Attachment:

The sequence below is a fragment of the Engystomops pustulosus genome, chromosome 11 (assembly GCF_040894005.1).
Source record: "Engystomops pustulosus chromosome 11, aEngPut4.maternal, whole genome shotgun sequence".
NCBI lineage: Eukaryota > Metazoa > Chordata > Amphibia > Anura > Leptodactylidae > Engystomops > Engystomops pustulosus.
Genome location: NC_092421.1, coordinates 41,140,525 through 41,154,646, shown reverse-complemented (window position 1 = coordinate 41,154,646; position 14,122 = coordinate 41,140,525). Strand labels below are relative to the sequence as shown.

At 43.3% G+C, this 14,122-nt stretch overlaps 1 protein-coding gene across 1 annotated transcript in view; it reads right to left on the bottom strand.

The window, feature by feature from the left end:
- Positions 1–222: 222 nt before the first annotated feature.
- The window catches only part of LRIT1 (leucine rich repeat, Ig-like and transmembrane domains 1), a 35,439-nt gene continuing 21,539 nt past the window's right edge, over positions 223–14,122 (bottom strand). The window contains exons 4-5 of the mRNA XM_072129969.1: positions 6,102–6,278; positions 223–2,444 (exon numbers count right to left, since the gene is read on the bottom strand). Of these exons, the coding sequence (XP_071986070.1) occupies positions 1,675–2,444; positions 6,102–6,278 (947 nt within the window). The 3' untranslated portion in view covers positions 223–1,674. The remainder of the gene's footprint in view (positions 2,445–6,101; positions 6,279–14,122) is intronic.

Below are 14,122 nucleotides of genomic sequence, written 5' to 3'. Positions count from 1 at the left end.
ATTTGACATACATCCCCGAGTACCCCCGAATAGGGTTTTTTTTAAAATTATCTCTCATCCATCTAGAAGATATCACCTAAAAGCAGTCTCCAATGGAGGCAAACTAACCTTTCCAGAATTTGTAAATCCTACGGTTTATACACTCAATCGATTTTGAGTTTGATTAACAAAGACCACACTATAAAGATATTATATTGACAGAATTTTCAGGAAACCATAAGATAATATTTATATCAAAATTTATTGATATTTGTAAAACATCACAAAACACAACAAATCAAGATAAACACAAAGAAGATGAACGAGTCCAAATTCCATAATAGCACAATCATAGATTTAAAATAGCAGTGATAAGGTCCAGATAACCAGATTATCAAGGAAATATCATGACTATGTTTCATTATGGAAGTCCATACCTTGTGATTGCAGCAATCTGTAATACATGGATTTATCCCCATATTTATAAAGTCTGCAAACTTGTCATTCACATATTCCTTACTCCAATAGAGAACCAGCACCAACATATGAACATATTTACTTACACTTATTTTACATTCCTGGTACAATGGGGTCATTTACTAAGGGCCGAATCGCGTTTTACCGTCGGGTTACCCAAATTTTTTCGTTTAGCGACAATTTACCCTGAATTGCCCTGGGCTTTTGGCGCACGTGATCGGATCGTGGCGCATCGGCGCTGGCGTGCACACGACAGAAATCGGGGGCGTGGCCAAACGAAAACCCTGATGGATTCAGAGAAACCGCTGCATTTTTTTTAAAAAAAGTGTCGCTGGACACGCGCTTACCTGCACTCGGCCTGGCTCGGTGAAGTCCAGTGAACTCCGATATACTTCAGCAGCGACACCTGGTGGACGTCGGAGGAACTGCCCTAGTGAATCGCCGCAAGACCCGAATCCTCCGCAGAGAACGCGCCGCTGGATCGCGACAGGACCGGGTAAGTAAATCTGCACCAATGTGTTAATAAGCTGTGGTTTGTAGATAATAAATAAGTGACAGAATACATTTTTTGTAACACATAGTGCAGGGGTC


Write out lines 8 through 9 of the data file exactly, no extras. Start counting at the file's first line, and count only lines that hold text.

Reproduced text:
- The window catches only part of LRIT1 (leucine rich repeat, Ig-like and transmembrane domains 1), a 35,439-nt gene continuing 21,539 nt past the window's right edge, over positions 223–14,122 (bottom strand). The window contains exons 4-5 of the mRNA XM_072129969.1: positions 6,102–6,278; positions 223–2,444 (exon numbers count right to left, since the gene is read on the bottom strand). Of these exons, the coding sequence (XP_071986070.1) occupies positions 1,675–2,444; positions 6,102–6,278 (947 nt within the window). The 3' untranslated portion in view covers positions 223–1,674. The remainder of the gene's footprint in view (positions 2,445–6,101; positions 6,279–14,122) is intronic.

Below are 14,122 nucleotides of genomic sequence, written 5' to 3'. Positions count from 1 at the left end.